‘Could a rule be given from without, poetry would cease to be poetry, and sink into a mechanical art. It would be μóρφωσις, not ποίησις. The rules of the IMAGINATION are themselves the very powers of growth and production. The words to which they are reducible, present only the outlines and external appearance of the fruit. A deceptive counterfeit of the superficial form and colours may be elaborated; but the marble peach feels cold and heavy, and children only put it to their mouths.’ [Coleridge, Biographia ch. 18]

‘ποίησις’ (poiēsis) means ‘a making, a creation, a production’ and is used of poetry in Aristotle and Plato. ‘μóρφωσις’ (morphōsis) in essence means the same thing: ‘a shaping, a bringing into shape.’ But Coleridge has in mind the New Testament use of the word as ‘semblance’ or ‘outward appearance’, which the KJV translates as ‘form’: ‘An instructor of the foolish, a teacher of babes, which hast the form [μóρφωσις] of knowledge and of the truth in the law’ [Romans 2:20]; ‘Having a form [μóρφωσις] of godliness, but denying the power thereof: from such turn away’ [2 Timothy 3:5]. I trust that's clear.

There is much more on Coleridge at my other, Coleridgean blog.

Wednesday 13 July 2022

Latest News

I was asked yesterday about my blogs, and it occurred to me that I don't anywhere have them itemised or indexed. So here goes.

One. This blog, Morphosis, is now my stand-in author website. I used to run a site called adamroberts.com to that end, but it cost a surprisingly large amount of money and nobody ever visited it so I stopped my subscription and instead repurposed this Blogger platform as author website. Once upon a time it used to be a blog for critical thinking and essays and whatnot, and if you go back in the timeline you'll find all those posts, but now I use it for ... well: for this kind of thing. Author news, links to reviews and so on. Here's news of a recent review of my new novel The This, for example.

Two. I started a Medium blog, ‘Adam’s Notebook’, to host my critical essays, readthroughs of the complete works of Walter Scott, and other bits and pieces of writing. I can't say I'm overly enamoured of Medium as a platform (it's almost impossible to format posts beyond the Medium vanilla settings, its internal search and archive protocols are crap, it's glitchy and odd about updates, revisions to posted posts, timetabling posts ahead of time and so on) but I've been there for a while now. If you were interested and prepared to follow me I might reach the threshold where I could start to monetize my Notebook writing, but no pressure. At the moment, in addition to the Walter Scott, I'm posting thoughts pursuant to a short history of Fantasy that I'm working on (for example: why are so many Fantasy novels published as trilogies?), with some reviews, occasional poems and other essays. Why not check it out?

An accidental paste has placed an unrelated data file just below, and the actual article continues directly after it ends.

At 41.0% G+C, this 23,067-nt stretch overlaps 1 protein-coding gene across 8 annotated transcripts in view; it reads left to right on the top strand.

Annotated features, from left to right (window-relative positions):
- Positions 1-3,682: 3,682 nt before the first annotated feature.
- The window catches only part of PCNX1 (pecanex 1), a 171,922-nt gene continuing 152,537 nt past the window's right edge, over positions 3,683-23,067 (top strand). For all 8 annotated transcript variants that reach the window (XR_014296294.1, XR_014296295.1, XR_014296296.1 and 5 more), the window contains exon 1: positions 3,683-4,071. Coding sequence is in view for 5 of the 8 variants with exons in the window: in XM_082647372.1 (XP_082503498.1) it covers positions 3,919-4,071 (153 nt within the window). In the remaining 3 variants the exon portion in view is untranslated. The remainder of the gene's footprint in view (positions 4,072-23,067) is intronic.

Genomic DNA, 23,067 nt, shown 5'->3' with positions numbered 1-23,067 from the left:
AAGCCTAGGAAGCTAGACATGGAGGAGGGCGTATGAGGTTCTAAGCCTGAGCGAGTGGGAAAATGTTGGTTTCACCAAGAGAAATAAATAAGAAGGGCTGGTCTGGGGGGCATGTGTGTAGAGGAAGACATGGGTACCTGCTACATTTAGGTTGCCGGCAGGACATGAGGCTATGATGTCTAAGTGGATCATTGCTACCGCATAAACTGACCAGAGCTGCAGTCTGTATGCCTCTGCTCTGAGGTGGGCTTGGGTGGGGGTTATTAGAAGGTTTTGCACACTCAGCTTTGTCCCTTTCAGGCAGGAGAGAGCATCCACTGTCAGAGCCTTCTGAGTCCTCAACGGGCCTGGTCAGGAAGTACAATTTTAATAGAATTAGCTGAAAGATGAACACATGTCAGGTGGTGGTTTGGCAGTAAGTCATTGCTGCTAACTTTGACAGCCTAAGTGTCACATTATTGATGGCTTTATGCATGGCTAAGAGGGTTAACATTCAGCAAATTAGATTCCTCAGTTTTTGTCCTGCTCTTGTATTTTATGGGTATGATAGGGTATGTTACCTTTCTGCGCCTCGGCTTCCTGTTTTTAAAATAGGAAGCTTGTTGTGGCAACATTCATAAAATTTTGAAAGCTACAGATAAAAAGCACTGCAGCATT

Three. I have another blog, Sibilant Fricative, where I post reviews of books and films science fictional. Most recently I reviewed the new Star Trek TV show Strange New Worlds.

Those are the main ones. I do have other blogs! (I sound like Groucho Marx: these are my blogs; if you don't like them I have others). So, and though I haven't posted there for a couple of months, I run a blog dedicated to Coleridge, upon whom I am presently undertaking some academic work. I do love Coleridge! The fact is, I find blogging a useful praxis when it comes to writing critical work: I blogged my way through H G Wells prior to writing my biography of him, and likewise read-and-blogged the whole of Anthony Burgess before writing my Burgessian novel The Black Prince (Unbound 2018). Those last two are no longer live blogs, in the sense that I no longer post material to them (any more than I do to this lockdown project blog); though Sibilant Fricative and my Notebook still get pretty regular updates of material.

So them's my blogs.

What else? Well, at the top of the post you can see me clutching my old CD of Blood and Chocolate. That's because I recently appeared on Stu Arrowsmith's excellent Dangerous Amusements podcast talking about my love of Elvis Costello, and you can hear what I had to say here. More news as we have it!

One more thing: buy my book.

Donna Scott reviews “The This” in PARSEC

 The most recent issue of the excellent ParSec magazine (you can, and should, subscribe over at the NewCon website) includes a review of The This by the estimable Donna Scott. A snippet therefrom:
One of the things you may already have read about Adam Roberts’ latest science-fiction novel is that it is “Hegelian” – absolutely steeped in clever philosophical arguments after the school of Georg Wilhelm Friedrich Hegel – and concluded that you should have studied philosophy in order to ‘get’ it. Fear not! I myself came to this book knowing nothing and, having read it, I realise that far from knowing nothing, I now know everything, and what’s more I already knew it. Brilliant! 
....That there are these overtly philosophical aspects to the novel might make it sound as though the book is a bit too clever to be readable, let alone enjoyable as a work of fiction, but this is not the case at all. Everything Roberts stuffs into this book has a lightness of touch that makes you wonder how he did it. Is he a magician? The power of his craft is to write a highly unusual story quite unlike anything else you have ever read, but which sweeps you along with an intriguing plot, sympathetic characters, and a theme that is not only terrifying, but also staggeringly plausible, rooted in the now of social alienation and pervasiveness of social media. Many others who have read this book are as enthusiastic about it as I am. You should join us! It is not a cult.
The This, a science fiction novel, is available from all good, and some not so good, booksellers.